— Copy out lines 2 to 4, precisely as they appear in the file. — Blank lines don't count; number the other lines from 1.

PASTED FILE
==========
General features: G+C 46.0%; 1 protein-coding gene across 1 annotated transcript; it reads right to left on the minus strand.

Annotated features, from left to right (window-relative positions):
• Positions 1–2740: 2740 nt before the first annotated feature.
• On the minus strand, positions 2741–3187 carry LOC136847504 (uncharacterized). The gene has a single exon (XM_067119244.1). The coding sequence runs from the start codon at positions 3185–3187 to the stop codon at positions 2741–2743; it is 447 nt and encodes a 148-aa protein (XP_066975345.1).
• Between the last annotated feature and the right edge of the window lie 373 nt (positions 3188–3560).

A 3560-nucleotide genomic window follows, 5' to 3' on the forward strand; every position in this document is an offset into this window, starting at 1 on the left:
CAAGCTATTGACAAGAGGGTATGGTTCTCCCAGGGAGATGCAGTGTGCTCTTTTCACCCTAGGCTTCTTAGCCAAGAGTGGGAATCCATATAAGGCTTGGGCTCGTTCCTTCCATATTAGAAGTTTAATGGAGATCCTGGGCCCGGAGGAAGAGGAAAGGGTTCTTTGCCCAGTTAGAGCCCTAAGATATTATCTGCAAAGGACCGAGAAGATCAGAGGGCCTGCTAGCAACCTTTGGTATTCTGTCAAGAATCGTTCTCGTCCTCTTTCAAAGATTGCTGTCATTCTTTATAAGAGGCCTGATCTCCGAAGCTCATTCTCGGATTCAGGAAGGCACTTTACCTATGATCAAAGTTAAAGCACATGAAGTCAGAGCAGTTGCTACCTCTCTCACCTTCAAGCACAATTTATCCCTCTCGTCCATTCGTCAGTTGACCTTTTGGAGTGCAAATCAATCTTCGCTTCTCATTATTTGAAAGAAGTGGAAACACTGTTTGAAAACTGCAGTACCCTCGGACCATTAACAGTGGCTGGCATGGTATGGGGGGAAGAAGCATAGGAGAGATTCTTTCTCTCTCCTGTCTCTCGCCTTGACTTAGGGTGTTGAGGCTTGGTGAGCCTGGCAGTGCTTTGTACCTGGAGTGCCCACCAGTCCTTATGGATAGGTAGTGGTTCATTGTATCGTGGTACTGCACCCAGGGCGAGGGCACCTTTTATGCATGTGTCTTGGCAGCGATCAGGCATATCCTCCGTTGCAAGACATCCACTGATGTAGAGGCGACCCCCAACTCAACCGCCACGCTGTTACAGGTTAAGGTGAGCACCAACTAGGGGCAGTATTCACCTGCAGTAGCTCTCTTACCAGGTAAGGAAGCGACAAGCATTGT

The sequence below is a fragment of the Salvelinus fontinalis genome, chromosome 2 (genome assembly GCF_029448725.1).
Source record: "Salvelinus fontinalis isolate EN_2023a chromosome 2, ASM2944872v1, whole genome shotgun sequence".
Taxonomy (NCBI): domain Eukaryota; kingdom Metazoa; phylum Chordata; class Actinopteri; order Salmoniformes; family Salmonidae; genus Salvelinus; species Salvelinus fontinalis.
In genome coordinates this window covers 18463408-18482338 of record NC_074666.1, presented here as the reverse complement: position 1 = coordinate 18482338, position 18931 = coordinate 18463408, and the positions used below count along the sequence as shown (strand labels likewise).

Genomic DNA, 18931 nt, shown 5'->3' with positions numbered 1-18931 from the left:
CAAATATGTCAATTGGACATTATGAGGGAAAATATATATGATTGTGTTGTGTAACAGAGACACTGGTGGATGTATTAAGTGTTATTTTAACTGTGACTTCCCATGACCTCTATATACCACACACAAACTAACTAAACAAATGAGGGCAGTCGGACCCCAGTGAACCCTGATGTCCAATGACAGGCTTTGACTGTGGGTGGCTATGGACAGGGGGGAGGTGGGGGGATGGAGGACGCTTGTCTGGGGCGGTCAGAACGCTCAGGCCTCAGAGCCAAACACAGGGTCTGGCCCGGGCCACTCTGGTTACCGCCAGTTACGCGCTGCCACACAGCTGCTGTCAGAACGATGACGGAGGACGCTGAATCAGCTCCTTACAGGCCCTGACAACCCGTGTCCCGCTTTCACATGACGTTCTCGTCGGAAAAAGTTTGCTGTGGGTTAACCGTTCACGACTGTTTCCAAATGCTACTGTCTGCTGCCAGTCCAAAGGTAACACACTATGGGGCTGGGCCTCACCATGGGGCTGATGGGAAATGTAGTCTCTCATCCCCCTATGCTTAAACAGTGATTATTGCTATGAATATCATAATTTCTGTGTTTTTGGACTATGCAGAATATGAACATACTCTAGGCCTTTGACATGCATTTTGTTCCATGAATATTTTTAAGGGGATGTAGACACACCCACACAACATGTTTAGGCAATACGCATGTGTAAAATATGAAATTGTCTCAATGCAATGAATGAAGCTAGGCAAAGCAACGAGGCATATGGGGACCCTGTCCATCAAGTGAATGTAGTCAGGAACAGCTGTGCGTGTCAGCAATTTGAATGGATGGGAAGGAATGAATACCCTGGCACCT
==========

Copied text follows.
Annotated features, from left to right (window-relative positions):
• Positions 1–2740: 2740 nt before the first annotated feature.
• On the minus strand, positions 2741–3187 carry LOC136847504 (uncharacterized). The gene has a single exon (XM_067119244.1). The coding sequence runs from the start codon at positions 3185–3187 to the stop codon at positions 2741–2743; it is 447 nt and encodes a 148-aa protein (XP_066975345.1).